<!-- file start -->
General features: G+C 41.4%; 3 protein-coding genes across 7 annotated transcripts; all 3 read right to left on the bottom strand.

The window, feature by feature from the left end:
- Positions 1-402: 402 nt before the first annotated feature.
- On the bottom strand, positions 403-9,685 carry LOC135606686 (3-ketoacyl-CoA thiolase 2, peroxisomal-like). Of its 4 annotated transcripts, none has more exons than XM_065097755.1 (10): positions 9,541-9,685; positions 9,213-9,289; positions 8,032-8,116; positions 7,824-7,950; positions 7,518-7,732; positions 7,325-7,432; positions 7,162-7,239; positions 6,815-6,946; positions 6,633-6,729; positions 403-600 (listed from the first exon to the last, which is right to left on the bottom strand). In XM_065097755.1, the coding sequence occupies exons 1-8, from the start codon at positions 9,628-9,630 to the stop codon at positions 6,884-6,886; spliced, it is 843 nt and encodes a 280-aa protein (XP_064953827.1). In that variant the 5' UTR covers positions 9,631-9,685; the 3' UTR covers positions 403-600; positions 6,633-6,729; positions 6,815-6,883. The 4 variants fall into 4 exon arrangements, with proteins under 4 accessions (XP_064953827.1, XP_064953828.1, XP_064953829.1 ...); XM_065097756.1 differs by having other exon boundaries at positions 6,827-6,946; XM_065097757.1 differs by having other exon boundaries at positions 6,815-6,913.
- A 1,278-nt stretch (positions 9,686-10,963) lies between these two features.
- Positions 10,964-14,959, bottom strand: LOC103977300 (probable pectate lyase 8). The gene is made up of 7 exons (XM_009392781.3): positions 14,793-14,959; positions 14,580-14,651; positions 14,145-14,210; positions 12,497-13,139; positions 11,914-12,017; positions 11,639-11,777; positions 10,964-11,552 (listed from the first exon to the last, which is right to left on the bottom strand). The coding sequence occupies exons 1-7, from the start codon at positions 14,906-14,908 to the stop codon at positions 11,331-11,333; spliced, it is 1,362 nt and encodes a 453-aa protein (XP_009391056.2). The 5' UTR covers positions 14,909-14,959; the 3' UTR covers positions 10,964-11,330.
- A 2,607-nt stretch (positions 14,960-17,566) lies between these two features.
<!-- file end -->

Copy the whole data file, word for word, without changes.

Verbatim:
General features: G+C 41.4%; 3 protein-coding genes across 7 annotated transcripts; all 3 read right to left on the bottom strand.

The window, feature by feature from the left end:
- Positions 1-402: 402 nt before the first annotated feature.
- On the bottom strand, positions 403-9,685 carry LOC135606686 (3-ketoacyl-CoA thiolase 2, peroxisomal-like). Of its 4 annotated transcripts, none has more exons than XM_065097755.1 (10): positions 9,541-9,685; positions 9,213-9,289; positions 8,032-8,116; positions 7,824-7,950; positions 7,518-7,732; positions 7,325-7,432; positions 7,162-7,239; positions 6,815-6,946; positions 6,633-6,729; positions 403-600 (listed from the first exon to the last, which is right to left on the bottom strand). In XM_065097755.1, the coding sequence occupies exons 1-8, from the start codon at positions 9,628-9,630 to the stop codon at positions 6,884-6,886; spliced, it is 843 nt and encodes a 280-aa protein (XP_064953827.1). In that variant the 5' UTR covers positions 9,631-9,685; the 3' UTR covers positions 403-600; positions 6,633-6,729; positions 6,815-6,883. The 4 variants fall into 4 exon arrangements, with proteins under 4 accessions (XP_064953827.1, XP_064953828.1, XP_064953829.1 ...); XM_065097756.1 differs by having other exon boundaries at positions 6,827-6,946; XM_065097757.1 differs by having other exon boundaries at positions 6,815-6,913.
- A 1,278-nt stretch (positions 9,686-10,963) lies between these two features.
- Positions 10,964-14,959, bottom strand: LOC103977300 (probable pectate lyase 8). The gene is made up of 7 exons (XM_009392781.3): positions 14,793-14,959; positions 14,580-14,651; positions 14,145-14,210; positions 12,497-13,139; positions 11,914-12,017; positions 11,639-11,777; positions 10,964-11,552 (listed from the first exon to the last, which is right to left on the bottom strand). The coding sequence occupies exons 1-7, from the start codon at positions 14,906-14,908 to the stop codon at positions 11,331-11,333; spliced, it is 1,362 nt and encodes a 453-aa protein (XP_009391056.2). The 5' UTR covers positions 14,909-14,959; the 3' UTR covers positions 10,964-11,330.
- A 2,607-nt stretch (positions 14,960-17,566) lies between these two features.